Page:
# How to automatically identify the start and stop times of a "ramp" seen in time series?

I am analyzing pressure data sampled at 1Hz. The times series exhibit "ramps" (a linear increase in pressure followed by a sudden drop) for which I would like to automatically detect the start and stop times. Please note that these pressure events are not periodic:

My first attempt was to use SciPy's find_peaks function on a smoothed version of my data.

I first smoothed these time series using the function described in the SciPy's cookbook:

smoothed_pressure = smooth(df['Pressure'], window_len=21)


I then applied find_peaks to find the maximum peaks (in red) above the mean_amplitude of the smoothed data and the minimum peaks (in yellow) below this amplitude:

mean_amplitude = np.mean(smoothed_pressure)
max_indices = find_peaks(smoothed_pressure, distance=200, height=mean_amplitude)[0]
min_indices = find_peaks(smoothed_pressure, distance=200, height=[0,mean_amplitude])[0]

plt.figure(figsize=(20,3))
plt.title(filename)
plt.plot(df['Time'], df["Pressure"])
plt.scatter(df[df.index.isin(max_indices-11)]['Time'], df[df.index.isin(max_indices-11)]["Pressure"], color='red', zorder=5)
plt.scatter(df[df.index.isin(min_indices-11)]['Time'], df[df.index.isin(min_indices-11)]["Pressure"], color='yellow', zorder=5)


After tweaking the distance I managed to get this strategy to work for this specific example, but this solution is not robust enough and fails when applied to other datasets.

I am looking for other strategies to deal with this problem.

I am thinking of differentiating the data before trying to identify the peaks. I am also open to trying machine learning strategies. Any other idea will be welcome!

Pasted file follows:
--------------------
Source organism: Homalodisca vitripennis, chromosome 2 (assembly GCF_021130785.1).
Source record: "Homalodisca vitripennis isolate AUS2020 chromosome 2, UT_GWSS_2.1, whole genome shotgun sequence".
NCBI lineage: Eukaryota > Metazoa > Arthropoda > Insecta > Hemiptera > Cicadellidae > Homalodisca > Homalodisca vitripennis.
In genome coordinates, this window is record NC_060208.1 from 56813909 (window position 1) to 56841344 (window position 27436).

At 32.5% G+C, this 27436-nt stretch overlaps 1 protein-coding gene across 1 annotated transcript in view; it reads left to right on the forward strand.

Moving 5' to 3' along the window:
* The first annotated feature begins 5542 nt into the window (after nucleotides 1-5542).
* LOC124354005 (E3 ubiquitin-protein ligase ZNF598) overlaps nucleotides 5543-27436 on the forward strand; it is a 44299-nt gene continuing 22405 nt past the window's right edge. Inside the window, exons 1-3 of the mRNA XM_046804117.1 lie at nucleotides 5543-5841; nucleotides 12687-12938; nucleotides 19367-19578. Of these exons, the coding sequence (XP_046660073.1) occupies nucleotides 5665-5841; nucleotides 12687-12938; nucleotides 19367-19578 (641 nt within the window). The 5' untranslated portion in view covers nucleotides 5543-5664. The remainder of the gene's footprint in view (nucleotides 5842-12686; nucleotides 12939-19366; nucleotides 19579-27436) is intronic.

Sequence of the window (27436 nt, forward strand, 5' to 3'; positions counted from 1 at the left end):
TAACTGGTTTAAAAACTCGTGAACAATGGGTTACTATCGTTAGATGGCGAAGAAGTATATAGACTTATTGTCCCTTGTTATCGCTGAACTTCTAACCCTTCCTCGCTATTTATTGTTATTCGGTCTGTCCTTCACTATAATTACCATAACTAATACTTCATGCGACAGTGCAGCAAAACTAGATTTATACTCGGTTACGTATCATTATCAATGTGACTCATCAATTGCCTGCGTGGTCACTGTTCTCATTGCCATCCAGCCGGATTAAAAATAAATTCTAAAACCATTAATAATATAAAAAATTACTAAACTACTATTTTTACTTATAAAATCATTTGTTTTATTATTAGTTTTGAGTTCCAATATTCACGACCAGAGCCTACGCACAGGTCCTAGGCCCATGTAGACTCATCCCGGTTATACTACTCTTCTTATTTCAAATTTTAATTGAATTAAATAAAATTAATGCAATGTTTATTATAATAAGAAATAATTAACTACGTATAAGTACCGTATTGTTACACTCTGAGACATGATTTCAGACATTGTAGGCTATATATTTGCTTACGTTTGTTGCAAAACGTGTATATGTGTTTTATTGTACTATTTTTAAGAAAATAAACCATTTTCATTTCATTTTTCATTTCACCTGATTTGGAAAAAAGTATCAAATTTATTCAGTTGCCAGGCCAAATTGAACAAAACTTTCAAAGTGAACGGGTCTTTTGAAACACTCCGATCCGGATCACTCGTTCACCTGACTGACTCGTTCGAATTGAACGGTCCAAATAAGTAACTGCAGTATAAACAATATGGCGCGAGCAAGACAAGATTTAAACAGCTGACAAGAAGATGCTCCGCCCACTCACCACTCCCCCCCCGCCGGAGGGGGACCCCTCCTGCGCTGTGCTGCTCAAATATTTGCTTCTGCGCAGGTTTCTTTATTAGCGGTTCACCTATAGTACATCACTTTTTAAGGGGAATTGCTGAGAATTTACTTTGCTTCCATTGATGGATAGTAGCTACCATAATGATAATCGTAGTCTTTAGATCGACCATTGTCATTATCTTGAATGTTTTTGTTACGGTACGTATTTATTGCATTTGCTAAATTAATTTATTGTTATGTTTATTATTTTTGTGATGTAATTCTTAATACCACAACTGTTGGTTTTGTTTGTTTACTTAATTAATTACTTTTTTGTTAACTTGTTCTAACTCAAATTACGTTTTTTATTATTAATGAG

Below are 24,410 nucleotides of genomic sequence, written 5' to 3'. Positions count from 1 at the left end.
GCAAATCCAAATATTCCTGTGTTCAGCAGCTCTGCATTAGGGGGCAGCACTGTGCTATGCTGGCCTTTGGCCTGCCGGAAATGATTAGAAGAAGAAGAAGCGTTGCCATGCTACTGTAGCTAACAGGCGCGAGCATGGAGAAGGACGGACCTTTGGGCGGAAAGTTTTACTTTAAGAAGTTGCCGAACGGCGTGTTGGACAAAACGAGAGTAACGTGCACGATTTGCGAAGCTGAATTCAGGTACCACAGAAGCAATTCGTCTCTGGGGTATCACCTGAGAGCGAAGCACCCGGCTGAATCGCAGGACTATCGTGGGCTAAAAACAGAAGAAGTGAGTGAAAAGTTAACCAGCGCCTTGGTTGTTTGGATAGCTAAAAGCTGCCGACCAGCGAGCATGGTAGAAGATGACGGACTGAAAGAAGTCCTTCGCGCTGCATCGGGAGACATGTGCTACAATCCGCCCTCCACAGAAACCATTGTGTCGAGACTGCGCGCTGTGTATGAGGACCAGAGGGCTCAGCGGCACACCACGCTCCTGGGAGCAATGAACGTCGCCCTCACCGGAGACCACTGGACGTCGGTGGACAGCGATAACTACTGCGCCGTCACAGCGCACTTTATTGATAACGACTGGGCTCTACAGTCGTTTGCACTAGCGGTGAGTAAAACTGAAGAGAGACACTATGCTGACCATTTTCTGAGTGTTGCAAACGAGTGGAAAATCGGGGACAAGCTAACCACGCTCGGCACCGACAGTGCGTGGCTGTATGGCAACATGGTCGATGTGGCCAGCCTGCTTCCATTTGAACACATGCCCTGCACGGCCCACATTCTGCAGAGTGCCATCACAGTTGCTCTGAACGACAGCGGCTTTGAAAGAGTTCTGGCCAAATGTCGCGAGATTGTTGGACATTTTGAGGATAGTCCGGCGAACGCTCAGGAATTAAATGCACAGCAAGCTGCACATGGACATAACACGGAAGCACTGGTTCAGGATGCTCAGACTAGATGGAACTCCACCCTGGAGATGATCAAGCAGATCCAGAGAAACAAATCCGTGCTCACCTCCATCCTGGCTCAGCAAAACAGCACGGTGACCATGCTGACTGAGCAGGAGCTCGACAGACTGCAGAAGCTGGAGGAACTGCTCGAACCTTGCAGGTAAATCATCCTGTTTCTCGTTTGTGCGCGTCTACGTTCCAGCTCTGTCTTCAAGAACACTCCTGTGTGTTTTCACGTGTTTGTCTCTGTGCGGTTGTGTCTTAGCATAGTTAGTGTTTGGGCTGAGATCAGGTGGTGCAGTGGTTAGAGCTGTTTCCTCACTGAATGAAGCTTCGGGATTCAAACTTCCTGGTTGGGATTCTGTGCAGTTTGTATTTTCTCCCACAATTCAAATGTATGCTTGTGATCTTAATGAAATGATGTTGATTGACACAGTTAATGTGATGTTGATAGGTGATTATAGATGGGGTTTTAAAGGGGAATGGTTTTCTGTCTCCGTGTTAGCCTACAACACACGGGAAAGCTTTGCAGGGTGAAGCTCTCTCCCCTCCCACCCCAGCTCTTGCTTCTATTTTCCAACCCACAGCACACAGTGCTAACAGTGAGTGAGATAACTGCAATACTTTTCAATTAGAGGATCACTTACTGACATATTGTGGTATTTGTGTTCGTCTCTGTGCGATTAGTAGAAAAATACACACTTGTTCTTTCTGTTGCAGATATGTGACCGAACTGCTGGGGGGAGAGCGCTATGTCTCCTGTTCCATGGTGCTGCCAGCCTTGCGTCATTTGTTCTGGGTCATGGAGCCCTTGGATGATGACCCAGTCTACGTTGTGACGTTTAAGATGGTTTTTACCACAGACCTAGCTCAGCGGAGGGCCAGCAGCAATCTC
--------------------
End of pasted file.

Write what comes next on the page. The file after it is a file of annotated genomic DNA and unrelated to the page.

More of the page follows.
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EDIT: IMPLEMENTING MAXTRON'S SOLUTION

As suggested by Maxtron in his answer below, computing the second order derivative is an excellent way to nail down the stop time of each ramp.

In the example below I apply the second order derivative on a (heavily) smoothed version of the original data:

ds=pd.DataFrame()
mylength=61
smoothed_time = smooth(df['Time'], window_len=mylength)
smoothed_pressure = smooth(df['Pressure'], window_len=mylength)
ds['Pressure']=smoothed_pressure
ds['Time']=smoothed_time


I then compute the first and second order derivatives of this smoothed signal:

ds['Pressure_first_derivative']=ds['Pressure'].diff() / ds['Time'].diff()
ds['Pressure_second_derivative']=ds['Pressure_first_derivative'].diff() / ds['Time'].diff()


The second order derivative looks like this:

Identifying the samples exceeding a user-defined threshold of 0.15 is a good starting point to identify the end of each ramp:

max_indices=ds[ds['Pressure_second_derivative']>0.15].index-np.int(mylength/2)


There are probably ways to automate the thresholding. Also, because multiple samples exceed this threshold for each peak, I think that find_peaks would still be needed to boil down each group of points to a single sample.

Approach: If the original signal $$\mathbf{x}$$ is given as $$x(0), \ldots, x(N-1)$$, then the second derivative is given as
\begin{align} y[t] = x[t] - 2 x[t-1] + x[t-2], \quad 2 \le t < N \end{align}
The second derivative is sparse at points when the ramp signal ends. You can avoid find_peaks function when you use the second derivative signal. Applying a simple thresholding technique should help you find the location of the peaks.
• I tried implementing the approach that you suggested: I edited my post accordingly. I think that your solution is great to identify the end of each ramp, but now I must still find a workaround to identify the beginning of each ramp. Also, as stated above, I think that find_peaks will still come in handy. Anyways, thanks again for your answer! Dec 31, 2021 at 11:28